THE POPE, his pals outside of football called him. Oh, they could've told the ghosts that they'd approached the Pope all wrong. Yes, he had access to wonderful things: to tickets and luxury boxes, Super Bowls and parties and nifty NFL paraphernalia. SWAG, his buddies Grasso and Norm Singer called it. S--- We Ain't Gettin'.
"SWAG is like the benefits issue," says Grasso. "You don't say to Gene, 'I deserve this' or 'I demand this.' That's the worst thing you can do. He decides when to give it out. You let the Pope take care of you. If these retired guys just did this behind closed doors, they'd get much more of what they want. All things flow from him. He'll come to you and tell you where you're going, and when you get there, he'll take care of you like a king. He loves to give. He's incredibly generous. But you don't question him. You don't challenge him. It's like he's got it all figured out in his mind."
That hermetic seal had its advantages. It consolidated Upshaw's power. The union virtually has to hire him as a consultant when he reaches the mandatory retirement age of 65 in 2010, just for the four-decade encyclopedia on NFL labor-management history in his head and his cabinets—a filing system bewildering to anyone but him. But the hermetic seal has drawbacks too.
Carl Francis. He was the NFLPA's entire public-relations department, one man gasping to meet media inquiries about all the union's contractual and players' rights issues even before the haunting began. Francis couldn't possibly satisfy the rash of reporters calling about the retirees, driving even more media into the ghosts' camp. But Upshaw wouldn't send reinforcements onto the public battlefield. Fools' names and faces are seen in public places.
Why should he have to convince people that he hadn't threatened DeLamielleure's life? Everyone who knew Upshaw knew that he wasn't a violent man and that his remark was a figurative expression of anger. Why should he have to prove that he cared about the suffering of his peers? He'd won the NFL's Byron "Whizzer" White Humanitarian Award in 1980 for helping so many charities, and he'd written scores of personal checks for players' coffins and funerals, widows and orphans.
He'd had so little leverage, his first decade as executive director, to increase pensions. He'd rallied his union to picket lines that kept melting because players' careers were too brief for them make a long-term stand, and owners held the billy club of antitrust exemption. He'd led the association out of its dark ages—when it was $4 million in debt and he couldn't even cash his own paychecks—by calling a flea-flicker after the failed '87 strike, decertifying the union in order to strip the league of its exemption, then winning an antitrust suit that brought expanded free agency in '93 and the fattest guaranteed slice of the gross of any union in sports.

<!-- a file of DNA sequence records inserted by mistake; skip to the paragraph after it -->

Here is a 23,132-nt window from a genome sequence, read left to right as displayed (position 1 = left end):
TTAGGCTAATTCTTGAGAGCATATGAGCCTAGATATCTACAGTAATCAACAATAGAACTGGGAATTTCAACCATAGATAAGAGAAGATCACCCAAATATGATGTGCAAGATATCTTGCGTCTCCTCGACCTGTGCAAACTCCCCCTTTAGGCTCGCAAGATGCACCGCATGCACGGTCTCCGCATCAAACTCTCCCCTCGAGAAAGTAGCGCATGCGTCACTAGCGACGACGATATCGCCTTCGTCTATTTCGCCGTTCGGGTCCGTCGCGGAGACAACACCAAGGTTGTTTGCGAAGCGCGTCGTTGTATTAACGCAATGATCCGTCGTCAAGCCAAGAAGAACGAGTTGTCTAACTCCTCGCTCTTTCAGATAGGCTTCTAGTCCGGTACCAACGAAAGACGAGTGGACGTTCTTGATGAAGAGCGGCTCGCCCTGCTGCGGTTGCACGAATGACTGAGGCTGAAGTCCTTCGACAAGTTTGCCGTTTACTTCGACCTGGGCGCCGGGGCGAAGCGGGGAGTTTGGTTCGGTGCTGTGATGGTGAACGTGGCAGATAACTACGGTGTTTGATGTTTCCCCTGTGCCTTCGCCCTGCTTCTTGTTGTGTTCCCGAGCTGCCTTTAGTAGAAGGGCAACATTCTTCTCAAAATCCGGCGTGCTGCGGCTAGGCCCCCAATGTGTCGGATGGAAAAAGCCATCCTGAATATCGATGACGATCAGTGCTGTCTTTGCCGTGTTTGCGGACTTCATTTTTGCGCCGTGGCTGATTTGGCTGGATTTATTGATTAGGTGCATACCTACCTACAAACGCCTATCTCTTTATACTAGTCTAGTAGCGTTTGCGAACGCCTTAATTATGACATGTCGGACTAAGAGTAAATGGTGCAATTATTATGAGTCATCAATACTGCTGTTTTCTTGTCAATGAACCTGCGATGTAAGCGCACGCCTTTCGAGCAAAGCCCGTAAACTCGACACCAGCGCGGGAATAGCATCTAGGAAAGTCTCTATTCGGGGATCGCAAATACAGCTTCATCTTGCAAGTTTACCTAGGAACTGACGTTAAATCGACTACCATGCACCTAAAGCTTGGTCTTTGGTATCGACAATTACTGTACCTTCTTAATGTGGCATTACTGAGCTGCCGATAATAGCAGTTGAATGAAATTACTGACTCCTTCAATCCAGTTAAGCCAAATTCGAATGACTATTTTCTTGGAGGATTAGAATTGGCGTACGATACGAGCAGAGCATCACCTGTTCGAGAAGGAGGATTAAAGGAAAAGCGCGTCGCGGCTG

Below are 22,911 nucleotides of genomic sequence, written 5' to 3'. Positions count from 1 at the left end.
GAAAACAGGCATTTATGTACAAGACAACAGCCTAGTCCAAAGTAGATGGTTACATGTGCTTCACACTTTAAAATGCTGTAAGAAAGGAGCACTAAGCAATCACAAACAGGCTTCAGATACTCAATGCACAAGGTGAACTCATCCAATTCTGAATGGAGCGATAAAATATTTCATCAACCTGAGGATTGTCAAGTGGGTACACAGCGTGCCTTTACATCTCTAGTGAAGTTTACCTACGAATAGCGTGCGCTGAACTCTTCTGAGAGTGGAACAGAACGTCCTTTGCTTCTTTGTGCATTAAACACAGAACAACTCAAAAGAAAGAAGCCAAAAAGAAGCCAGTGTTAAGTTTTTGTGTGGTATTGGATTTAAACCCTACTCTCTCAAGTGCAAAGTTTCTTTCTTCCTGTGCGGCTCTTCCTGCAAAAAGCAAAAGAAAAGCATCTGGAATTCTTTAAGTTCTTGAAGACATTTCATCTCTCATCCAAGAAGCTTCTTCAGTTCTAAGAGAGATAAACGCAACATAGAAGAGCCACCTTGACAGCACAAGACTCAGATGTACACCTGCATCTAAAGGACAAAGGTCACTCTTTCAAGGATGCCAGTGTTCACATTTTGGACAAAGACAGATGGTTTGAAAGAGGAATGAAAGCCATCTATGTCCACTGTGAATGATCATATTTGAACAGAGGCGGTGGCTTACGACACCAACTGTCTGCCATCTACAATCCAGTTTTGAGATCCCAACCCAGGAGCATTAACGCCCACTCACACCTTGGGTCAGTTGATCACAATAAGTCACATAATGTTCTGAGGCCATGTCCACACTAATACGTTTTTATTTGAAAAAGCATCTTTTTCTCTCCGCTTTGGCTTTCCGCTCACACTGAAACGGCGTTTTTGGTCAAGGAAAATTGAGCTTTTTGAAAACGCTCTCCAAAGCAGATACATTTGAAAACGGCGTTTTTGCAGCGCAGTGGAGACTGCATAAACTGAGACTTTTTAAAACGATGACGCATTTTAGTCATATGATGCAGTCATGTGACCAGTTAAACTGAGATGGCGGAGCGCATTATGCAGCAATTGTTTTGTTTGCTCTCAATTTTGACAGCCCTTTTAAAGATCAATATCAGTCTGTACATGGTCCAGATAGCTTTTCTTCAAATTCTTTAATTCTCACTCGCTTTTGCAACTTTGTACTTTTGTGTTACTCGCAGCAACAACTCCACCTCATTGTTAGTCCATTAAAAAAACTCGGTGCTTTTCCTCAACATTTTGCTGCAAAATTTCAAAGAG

Television, which loved the prolonged labor peace and stability that ensued, rewarded it with staggering revenue increases, from a $420 million deal in the early '80s to the current $4 billion-plus package. The average player's yearly salary during Upshaw's tenure as union chief soared from $120,000 a year to $1.4 million, and the post-'93 players suddenly had sweet benefits and a juicy 401(k) plan. Upshaw became the most important black sports executive and most significant African-American labor official in the U.S. He remained as old school as leather hightops, but his new sackful of goodies, the locker-room card games he'd fall right into when he visited teams and the rap tunes he could reference—his treadmill iPod music—kept him plenty now with the new crowd, and the players thundered their affirmation of his 2006 extension of the collective bargaining agreement, 1,795 votes to five. "That's my approval rating," says Upshaw.
BUT THAT '93 shift in dynamics contained a hidden virus. It turned the union and the NFL into partners, in effect. It turned commissioner Paul Tagliabue and Upshaw into regular dinner mates instead of the combatants that Gene and former commish Pete Rozelle had been. It cast Upshaw, in the eyes of the ghosts, into the role of the insider, the preserver of the status quo, rather than the outsider clawing for disenfranchised players' rights. It meant that any increase in the retirees' benefits would come out of the 60% that had already been shoved across the table, from the owners' side to the current players', which had the potential to set one generation against the other.
It took 13 years for the virus to metastasize and wallop Upshaw. Oh, it was sickening for a man who'd been seen as a militant in the '70s and '80s to be called a "pawn" by his peers, and the "personal pet" of the commissioner by HBO's Bryant Gumbel. Galling, to click on the TV and radio and discover that the ghosts had found a bullhorn, Iron Mike Ditka, the old Chicago Bears tight end and coach, calling Gene "a fraud." Galling, to look up and see even a 90-year-old leaping on the dogpile, the attorney who led baseball's union from 1966 to '83. "Every league's union except the NFL's has chosen to hire professional leadership," said Marvin Miller, who had hammered MLB's owners for the best pension plan in all of sports. "The NFL Players Association hired a former player. You see the results."
Galling, to get flogged for missing the first congressional hearing, when he'd received notice of it just six days before and was about to leave on a long-planned family vacation with his wife and the two sons from that second marriage. Galling, to hear his income flung about as evidence of his fat-cat detachment, when about half of that $6.7 million came from onetime bonuses and left him with a base salary about $1 million more than any other major sports union leader.